That fateful Monday after Thanksgiving we learned about the possibility of not being able to return to Congo. It was a heart wrenching day. Thankfully God provided us the cushion and the blessing of being with friends that day and the days following. Todd and Michelle Olson have been close friends for more than 20 years. Todd and I have been prayer partners and friends since the late 1990s. We continue to Skype each other on a regular basis and hold each other up in prayer. Todd stood alongside me as the best man in our wedding. I cannot imagine life without Todd. Like myself, Michelle has travelled the long road of ordination preparation in the Presbyterian Church (USA). She leads a vibrant ministry despite health challenges. She serves as a spiritual director and a retreat guide, and her life is marked by deep and abiding faith.
From a kingdom of God perspective, it was no coincidence that we were at the home of Todd and Michelle and their children when this hard news hit us. God met us in our time of need and uncertainty. Each morning we did spiritual readings and spent time together in prayer. Late that week Michelle led us in spiritual direction through art therapy. She instructed us to prayerfully look through magazines and find clipping that resonated with our spirits. She gave us free reign to color and draw and create something that reflected the deep things happening in our hearts. In this blog post I will share with you what came forth for me.
Using the template of the prayer of examen, I organized my collage into a section on desolation and a section on consolation. I felt inspired to add a third section which painted a hoped for and hopeful future. (see collage below)
In the desolation section (see photo above), anger at what had happened to us came to the fore. As my anger burned hot, I noted Psalm 137 which is a psalm of retribution, which is how I felt. I noted the sense of being in the desert, feeling unclear about our future. Another dimension was the pain and disappointment we have felt over the last several years at not having children. While we haven’t shared this widely, a major reason for coming to the US early last year was to pursue fertility treatment, which sadly failed.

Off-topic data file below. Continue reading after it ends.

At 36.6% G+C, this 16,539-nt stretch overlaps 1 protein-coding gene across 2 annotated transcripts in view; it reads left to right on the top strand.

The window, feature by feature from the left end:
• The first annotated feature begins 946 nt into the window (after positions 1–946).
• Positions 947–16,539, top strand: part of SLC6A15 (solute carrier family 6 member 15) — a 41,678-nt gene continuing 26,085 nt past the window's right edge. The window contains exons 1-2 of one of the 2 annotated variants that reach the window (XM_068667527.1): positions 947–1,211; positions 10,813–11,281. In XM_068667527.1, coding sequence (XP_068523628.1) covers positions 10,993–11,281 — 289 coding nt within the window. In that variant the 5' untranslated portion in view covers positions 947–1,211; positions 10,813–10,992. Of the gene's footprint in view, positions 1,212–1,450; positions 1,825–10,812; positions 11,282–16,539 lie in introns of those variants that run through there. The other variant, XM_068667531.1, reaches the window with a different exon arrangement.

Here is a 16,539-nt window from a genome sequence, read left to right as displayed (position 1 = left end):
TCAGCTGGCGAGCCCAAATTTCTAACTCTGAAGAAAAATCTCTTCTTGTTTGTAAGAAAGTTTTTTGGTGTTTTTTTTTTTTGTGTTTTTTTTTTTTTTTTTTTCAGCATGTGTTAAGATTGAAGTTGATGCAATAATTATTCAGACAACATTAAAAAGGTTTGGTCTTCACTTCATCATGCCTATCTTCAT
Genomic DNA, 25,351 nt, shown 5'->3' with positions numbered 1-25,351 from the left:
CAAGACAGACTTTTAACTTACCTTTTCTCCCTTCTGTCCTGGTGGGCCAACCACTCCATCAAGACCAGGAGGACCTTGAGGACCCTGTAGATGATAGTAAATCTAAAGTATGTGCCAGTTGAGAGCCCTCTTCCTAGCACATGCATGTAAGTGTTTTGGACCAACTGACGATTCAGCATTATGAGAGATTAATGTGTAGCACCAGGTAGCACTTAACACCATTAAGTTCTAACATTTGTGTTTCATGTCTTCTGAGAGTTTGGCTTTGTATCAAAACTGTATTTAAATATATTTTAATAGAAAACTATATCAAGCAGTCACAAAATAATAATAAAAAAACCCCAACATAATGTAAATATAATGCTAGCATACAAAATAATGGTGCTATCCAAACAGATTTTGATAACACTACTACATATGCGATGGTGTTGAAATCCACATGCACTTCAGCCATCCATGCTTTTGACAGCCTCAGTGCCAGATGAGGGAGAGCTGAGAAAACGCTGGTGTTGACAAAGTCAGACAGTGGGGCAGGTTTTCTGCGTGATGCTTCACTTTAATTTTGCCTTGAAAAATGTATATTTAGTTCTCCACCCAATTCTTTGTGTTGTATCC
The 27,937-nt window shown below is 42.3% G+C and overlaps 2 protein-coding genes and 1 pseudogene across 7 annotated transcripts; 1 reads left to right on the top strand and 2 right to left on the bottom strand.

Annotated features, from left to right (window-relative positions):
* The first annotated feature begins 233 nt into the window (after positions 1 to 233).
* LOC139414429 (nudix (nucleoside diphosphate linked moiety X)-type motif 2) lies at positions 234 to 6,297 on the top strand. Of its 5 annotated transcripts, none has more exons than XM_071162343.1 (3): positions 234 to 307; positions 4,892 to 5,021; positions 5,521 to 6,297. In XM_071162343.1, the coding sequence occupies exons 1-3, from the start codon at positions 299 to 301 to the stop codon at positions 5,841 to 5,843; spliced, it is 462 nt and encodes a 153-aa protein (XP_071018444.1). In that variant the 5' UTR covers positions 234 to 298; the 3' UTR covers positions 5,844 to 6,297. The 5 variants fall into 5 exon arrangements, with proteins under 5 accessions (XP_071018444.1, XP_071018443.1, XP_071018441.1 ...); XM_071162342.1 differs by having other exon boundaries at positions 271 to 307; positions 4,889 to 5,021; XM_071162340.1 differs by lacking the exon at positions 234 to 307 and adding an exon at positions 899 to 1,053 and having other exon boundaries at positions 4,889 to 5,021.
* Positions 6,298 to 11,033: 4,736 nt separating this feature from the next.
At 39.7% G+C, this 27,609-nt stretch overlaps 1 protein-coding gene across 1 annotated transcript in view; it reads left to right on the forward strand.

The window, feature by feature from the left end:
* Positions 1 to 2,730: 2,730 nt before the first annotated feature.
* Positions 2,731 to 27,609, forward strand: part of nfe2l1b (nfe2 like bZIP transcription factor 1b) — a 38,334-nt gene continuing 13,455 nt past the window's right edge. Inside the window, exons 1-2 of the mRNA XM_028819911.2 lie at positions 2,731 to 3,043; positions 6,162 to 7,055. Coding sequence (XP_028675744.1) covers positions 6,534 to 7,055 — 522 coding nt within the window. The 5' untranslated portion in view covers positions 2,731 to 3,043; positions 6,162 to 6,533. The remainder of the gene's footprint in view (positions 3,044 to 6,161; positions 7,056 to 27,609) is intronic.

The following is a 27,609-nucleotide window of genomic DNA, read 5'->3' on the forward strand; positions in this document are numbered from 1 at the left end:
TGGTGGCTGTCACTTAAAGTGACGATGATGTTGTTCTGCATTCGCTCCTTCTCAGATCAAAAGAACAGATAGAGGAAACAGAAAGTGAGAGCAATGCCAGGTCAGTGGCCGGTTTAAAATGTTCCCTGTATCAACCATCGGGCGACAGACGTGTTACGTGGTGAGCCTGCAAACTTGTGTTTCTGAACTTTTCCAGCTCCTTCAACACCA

In the consolation section I felt led to reference the need to just “be” during this season. Moreover I felt an admonition from the psalms, the familiar scripture passage which reads “Be still and know that I am God.” I also sensed the importance that “it is not up to us” to chart the course of our future, that we can “take it slow,” relaxing in the strong and loving arms of our savior. I found a special photo of a baby elephant at the foot of his mother, this photo speaking volumes about my relationship with God, remaining in this “One State” of abiding in the His presence. In God we find our “liberation.”
A hoped for and hopeful future
The last section depicts a future filled with hope, a “journey of discovery” whereby we would “fall into our next adventure.” It is a “divine” adventure, a future which includes ‘'God’s mission in Africa,” continued learning, places of rest and reflection, advocacy for those in need, and participation in God’s transforming work in the world.
This collage has been a guiding map for me over the last three months. I even brought it with us to California to help me continue to make sense of this time of transition, this time of grieving and loss, this time of waiting on God for guidance. Today I praise God for Todd and Michelle, good friends who met us in our time of need. I praise God for giving us peace in the midst of this storm. I praise God for opening up a new path of life and ministry out of the crucible of pain and loss. I am thankful for spiritual direction through art therapy, a tool which has helped me navigate this season of transition and uncertainty. God is so good!